Wind, allergies, sunshine in some places, snow in others, we all know what that means; it’s officially Spring in New Mexico! It’s the season symbolizing growth, renewal and rebirth. Looking around at the natural beauty of New Mexico we see color springing into vibrancy around us once again. At Las Golondrinas no one loves color more than our talented weavers! They turn plants, minerals, and even insects into natural dyes that transform the wool from our Churro sheep into radiant works of art.
Traditionally, New Mexican weavers have harvested wild growing plants to make dye. One that has always been in high demand for vibrant yellows and golds is “Cota.” This hearty plant is resilient with little water and thrives in the New Mexico wild. Our weavers let spun wool (yarn) sit in a mordant (a substance that binds dye to fiber) of water, alum, and cream of tartar, then soak the yarn in a dye bath made of cota petals. Variations in this process result in an array of golden hues. Cota has been integral to New Mexican life for generations, even used to make a tasty, medicinal tea. (*Please note, this is NOT medical advice. Always consult your health care provider before using home remedies (remedios).)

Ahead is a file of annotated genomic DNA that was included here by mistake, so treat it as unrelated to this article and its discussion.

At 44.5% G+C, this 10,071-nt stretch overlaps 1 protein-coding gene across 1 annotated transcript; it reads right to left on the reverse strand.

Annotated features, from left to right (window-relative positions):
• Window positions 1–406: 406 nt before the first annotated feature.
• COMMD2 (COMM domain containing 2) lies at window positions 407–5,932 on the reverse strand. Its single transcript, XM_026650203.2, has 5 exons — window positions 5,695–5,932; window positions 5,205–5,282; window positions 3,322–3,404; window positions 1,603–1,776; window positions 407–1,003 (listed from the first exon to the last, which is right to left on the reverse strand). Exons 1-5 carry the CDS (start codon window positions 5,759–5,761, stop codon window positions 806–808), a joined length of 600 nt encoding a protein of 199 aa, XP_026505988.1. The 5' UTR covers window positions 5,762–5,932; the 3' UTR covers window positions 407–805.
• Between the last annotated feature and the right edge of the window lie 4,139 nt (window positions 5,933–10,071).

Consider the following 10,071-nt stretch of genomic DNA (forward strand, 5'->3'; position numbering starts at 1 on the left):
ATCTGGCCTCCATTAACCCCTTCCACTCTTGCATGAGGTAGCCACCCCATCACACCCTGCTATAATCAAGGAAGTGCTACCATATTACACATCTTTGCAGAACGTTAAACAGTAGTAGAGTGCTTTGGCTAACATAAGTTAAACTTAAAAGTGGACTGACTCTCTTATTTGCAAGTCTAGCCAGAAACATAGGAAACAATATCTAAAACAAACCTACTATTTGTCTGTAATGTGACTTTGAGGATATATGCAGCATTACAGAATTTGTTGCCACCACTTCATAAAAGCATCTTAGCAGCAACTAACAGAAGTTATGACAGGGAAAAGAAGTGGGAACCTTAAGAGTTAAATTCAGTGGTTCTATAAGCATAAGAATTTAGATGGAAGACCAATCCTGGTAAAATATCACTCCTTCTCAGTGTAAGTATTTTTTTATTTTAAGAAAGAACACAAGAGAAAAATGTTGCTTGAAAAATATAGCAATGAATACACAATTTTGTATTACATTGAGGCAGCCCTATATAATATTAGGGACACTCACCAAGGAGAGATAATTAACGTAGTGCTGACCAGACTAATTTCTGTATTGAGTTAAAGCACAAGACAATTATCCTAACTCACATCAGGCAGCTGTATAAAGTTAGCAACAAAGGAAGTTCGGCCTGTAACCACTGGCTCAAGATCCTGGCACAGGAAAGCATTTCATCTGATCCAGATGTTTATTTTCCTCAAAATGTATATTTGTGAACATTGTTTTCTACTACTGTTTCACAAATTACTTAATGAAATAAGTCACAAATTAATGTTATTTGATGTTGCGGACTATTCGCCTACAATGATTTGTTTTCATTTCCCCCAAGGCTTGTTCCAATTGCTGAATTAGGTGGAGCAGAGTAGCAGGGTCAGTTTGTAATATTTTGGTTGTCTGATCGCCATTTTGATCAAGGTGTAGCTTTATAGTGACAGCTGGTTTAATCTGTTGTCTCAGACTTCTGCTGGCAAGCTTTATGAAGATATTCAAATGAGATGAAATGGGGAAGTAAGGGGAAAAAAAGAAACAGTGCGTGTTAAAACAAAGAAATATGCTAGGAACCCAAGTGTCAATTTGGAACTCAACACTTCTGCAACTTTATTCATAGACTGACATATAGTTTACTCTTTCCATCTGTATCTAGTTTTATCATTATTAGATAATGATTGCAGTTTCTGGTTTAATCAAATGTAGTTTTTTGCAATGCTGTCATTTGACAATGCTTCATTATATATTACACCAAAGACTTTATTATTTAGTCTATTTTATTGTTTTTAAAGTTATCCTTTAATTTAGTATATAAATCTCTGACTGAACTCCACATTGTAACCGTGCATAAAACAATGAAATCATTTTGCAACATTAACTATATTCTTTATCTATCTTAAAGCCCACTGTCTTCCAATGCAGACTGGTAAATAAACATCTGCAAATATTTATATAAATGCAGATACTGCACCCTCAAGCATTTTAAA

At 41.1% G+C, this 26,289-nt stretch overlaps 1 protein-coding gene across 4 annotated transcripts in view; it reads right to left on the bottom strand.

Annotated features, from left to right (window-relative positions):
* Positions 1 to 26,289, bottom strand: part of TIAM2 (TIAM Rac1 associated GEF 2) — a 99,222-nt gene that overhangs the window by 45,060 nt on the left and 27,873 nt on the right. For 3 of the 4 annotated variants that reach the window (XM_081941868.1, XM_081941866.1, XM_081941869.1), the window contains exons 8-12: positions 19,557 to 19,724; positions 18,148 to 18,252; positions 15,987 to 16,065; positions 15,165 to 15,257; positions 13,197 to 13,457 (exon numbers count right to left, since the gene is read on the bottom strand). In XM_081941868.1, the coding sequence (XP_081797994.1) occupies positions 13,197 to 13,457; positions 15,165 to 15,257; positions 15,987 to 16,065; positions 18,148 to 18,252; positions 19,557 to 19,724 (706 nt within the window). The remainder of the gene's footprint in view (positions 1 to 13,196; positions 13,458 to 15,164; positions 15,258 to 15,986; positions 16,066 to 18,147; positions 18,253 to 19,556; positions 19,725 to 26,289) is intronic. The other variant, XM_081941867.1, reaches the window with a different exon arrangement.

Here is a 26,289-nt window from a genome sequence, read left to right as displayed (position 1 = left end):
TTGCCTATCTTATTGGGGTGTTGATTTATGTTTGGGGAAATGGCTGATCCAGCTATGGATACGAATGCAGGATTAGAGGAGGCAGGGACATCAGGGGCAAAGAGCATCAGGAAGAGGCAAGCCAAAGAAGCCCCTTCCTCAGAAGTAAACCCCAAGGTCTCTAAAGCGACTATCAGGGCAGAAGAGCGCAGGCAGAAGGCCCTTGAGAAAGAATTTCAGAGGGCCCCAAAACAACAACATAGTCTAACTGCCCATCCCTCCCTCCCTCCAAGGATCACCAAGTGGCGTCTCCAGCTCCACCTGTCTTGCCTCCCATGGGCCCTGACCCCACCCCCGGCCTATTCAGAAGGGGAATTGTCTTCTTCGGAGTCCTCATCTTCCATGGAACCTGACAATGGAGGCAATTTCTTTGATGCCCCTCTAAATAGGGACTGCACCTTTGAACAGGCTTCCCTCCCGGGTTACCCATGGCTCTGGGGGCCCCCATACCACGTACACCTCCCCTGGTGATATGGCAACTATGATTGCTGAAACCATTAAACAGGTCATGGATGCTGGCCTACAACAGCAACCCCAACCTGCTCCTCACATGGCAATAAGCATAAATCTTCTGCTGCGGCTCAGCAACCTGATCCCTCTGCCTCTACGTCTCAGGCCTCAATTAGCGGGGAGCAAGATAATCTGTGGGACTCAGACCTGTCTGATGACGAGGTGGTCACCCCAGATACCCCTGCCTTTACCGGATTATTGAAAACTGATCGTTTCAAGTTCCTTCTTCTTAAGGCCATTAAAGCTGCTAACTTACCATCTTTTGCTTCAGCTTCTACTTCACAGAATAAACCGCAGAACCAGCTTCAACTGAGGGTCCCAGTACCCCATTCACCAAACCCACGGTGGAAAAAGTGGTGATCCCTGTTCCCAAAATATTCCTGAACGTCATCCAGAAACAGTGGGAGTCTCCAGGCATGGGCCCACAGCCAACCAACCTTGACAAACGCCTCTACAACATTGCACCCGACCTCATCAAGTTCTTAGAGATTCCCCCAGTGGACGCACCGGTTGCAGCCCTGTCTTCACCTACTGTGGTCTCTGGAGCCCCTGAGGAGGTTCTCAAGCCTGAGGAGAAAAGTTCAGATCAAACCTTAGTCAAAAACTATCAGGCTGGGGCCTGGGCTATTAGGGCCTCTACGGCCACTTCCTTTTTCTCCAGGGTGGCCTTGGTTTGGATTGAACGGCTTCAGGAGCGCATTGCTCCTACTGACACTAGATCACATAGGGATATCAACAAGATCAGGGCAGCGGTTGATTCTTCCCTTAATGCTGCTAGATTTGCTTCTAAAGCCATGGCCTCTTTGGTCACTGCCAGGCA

New Mexicans in the past, however, didn’t have access to modern healthcare, and so, relied on herbal healers, honorably called Curanderos by their community. This is not a title they would have bestowed upon themselves. To provide the best care they could, curanderos spend years apprenticing and studying, and utilized various types of plants, herbs, and roots to sooth and cure an array of ailments. One of the most important was oshà. It grows in the high sierras and was used in treating colds, lung infections, and sore throats. It was also believed to ward off rattlesnakes and was used by Pueblo and Spanish communities alike to discourage insect infestation along acequia banks (irrigation ditches), which is great because springtime is also when local farmers from rural communities across New Mexico work together to clean the winter debris from their acequias, as they have for generations.